Pregnancy Journal #6 – Something Unexpected

As you read this, the baby has arrived Whoever coined the phrase, “patience is a virtue” was never pregnant. I […]

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As you read this, the baby has arrived

Whoever coined the phrase, “patience is a virtue” was never pregnant. I can’t wait any more for my baby to get here! Yeah, sure, of course I want to finally meet him and hold him and all that stuff. But more importantly—I want to be able to move around again! I want to be able to bend over; I want to not feel like my back is going to break in half and I do not want look like a cow anymore. Is that bad? Should it be more about the baby and not me? Perhaps, but for now, I’m so miserable; I can’t take any more of this pregnancy stuff. Could someone just put me out of my misery now?

Fortunately, I don’t have a long wait ahead of me. I just got the word today that I am to have my caesarean-section in three weeks. Three weeks! That means, by the time you read this article, baby will be here. Rather mind boggling, isn’t it? Time flies when you’re knocked up, I guess. Seems like yesterday I was complaining about how my birth control didn’t work.

The day before the caesarean-section, I am scheduled for an amniocentesis. I’m sure many of you don’t have a clue as to what that is. I’m going to try to explain it as simple as possible, but you might want to read about it in a place that has some sort of cushion or padding in case you faint. An amniocentesis, or amnio, is a procedure that can test a variety of issues that affect the baby. It is often used to determine genetic disorders such as Down syndrome, spina bifida and certain blood conditions. The amnio that I am scheduled to have will determine how developed baby’s lungs are, thus telling the doctor if he is indeed ready to be delivered. When the results of this test comes back with no problems (results come back the same day), the c-section is scheduled immediately within a day or two.

Now, here’s the fun part. Amnios are done with a big needle. I mean BIG. Bigger than what a needle should even be when its purpose is to be stuck into your belly. Yes, that’s where it goes. Inside a pregnant woman’s uterus, surrounding the baby is amniotic fluid. The needle is inserted into the belly so that a sample of the fluid can be extracted and sent to the lab. The fluid will tell how well baby’s lungs have developed. The whole procedure is done along with an ultrasound, so the doctor can see exactly where the needle is and that baby is not harmed in any way. They say you might feel a pinch or some cramping from the needle as it is inserted, but we all know that’s a load of hooey. It’s going to hurt and it will hurt badly—I just know it! I’m extremely afraid of this amnio thing…more so than delivery. But it must be done, or so they say.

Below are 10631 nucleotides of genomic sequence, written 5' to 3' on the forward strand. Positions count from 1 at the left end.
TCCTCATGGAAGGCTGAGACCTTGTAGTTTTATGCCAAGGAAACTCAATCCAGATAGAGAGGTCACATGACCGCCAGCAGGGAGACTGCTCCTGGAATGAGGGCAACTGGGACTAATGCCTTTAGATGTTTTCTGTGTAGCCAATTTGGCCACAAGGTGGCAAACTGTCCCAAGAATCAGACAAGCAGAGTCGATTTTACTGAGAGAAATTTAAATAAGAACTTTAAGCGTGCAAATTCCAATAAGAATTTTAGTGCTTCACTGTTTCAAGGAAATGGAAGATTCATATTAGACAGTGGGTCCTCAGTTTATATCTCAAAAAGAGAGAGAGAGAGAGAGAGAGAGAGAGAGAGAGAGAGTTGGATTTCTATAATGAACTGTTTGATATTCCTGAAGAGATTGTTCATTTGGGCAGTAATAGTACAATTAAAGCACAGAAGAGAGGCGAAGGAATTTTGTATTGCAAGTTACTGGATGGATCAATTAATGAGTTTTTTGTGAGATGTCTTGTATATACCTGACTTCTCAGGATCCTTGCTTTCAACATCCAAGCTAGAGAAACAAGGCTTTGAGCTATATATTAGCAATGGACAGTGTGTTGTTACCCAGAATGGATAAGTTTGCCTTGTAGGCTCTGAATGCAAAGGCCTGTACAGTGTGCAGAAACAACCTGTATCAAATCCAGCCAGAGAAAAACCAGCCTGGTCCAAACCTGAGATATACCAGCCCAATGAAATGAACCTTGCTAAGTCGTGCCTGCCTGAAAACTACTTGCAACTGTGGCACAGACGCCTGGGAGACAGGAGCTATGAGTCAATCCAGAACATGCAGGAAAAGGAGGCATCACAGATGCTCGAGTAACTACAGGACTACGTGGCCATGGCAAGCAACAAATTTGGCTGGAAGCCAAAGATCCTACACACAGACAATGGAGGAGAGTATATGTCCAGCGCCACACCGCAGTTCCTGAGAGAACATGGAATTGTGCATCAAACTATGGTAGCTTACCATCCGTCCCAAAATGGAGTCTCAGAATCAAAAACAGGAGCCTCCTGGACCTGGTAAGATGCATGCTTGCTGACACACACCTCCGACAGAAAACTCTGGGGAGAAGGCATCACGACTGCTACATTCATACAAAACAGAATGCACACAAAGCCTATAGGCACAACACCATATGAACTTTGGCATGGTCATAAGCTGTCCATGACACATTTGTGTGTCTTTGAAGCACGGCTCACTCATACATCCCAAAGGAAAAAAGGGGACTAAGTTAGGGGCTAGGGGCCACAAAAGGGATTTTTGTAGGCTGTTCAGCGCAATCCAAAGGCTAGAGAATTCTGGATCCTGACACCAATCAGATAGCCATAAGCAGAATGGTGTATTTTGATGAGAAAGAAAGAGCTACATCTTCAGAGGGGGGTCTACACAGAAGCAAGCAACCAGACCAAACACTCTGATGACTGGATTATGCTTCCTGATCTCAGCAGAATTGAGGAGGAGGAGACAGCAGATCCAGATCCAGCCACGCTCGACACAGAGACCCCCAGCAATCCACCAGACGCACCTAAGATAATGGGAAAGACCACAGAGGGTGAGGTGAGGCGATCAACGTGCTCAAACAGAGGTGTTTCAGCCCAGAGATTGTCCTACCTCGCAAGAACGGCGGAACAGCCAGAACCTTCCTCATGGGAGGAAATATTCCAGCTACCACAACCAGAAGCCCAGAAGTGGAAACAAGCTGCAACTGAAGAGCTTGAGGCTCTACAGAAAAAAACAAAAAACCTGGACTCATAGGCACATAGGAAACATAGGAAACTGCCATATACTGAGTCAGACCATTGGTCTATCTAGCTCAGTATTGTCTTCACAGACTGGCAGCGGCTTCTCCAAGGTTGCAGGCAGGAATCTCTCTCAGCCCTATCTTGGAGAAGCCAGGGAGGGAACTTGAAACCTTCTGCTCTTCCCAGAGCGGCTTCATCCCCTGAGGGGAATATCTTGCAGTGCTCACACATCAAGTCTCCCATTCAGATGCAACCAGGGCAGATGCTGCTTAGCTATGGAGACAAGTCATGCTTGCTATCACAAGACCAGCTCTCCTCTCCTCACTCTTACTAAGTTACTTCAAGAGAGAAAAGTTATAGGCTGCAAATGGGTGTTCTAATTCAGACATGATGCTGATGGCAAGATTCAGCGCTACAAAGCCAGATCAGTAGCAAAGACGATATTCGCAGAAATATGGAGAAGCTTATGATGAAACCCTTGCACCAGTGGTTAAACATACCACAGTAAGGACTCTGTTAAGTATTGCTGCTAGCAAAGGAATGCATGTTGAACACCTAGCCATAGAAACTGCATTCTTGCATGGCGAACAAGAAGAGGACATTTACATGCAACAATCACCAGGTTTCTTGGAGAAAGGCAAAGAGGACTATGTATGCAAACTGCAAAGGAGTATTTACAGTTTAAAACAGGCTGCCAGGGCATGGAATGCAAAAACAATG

Despite my initial shallow response to having the baby and my fears of the amnio, I am so excited, I can barely stand it. Life as I know it will never be the same. I hope I will be a good mother. I’ve practiced a little on the cat—you know, holding her like a baby and wrapping her in a blanket. The problem is, she doesn’t really like to be held and wriggles her way out whenever I do that. I guess nothing really prepares you for motherhood like having the experience of an actual human baby.

Looking back on the last eight months, I believe I underestimated how much pregnancy would affect my life as a disabled woman. Things were fine up until my sixth month. It seemed like a whole bunch of complications happened at once and as I began to get bigger and bigger, my mobility became more and more limited. As a person with a disability, you may agree that added limitations on top of pre-existing limitations can be very frustrating. This reminds me of the time I had to have carpal tunnel surgery on both my hands at once. As you can imagine, it was a really difficult recovery because my independence level was so affected. However, it was my sense of independence which led me to have the surgery, much like it also led me to have a baby. As difficult as it was, I’m proud to have experienced pregnancy as a disabled woman. I hope in the future, I see a whole group of disabled women who have chosen to do the same.

Stay tuned, readers. The next article will be my last, but you will finally get to meet the long-awaited and much talked-about person that I’ve been referring to in these journals.

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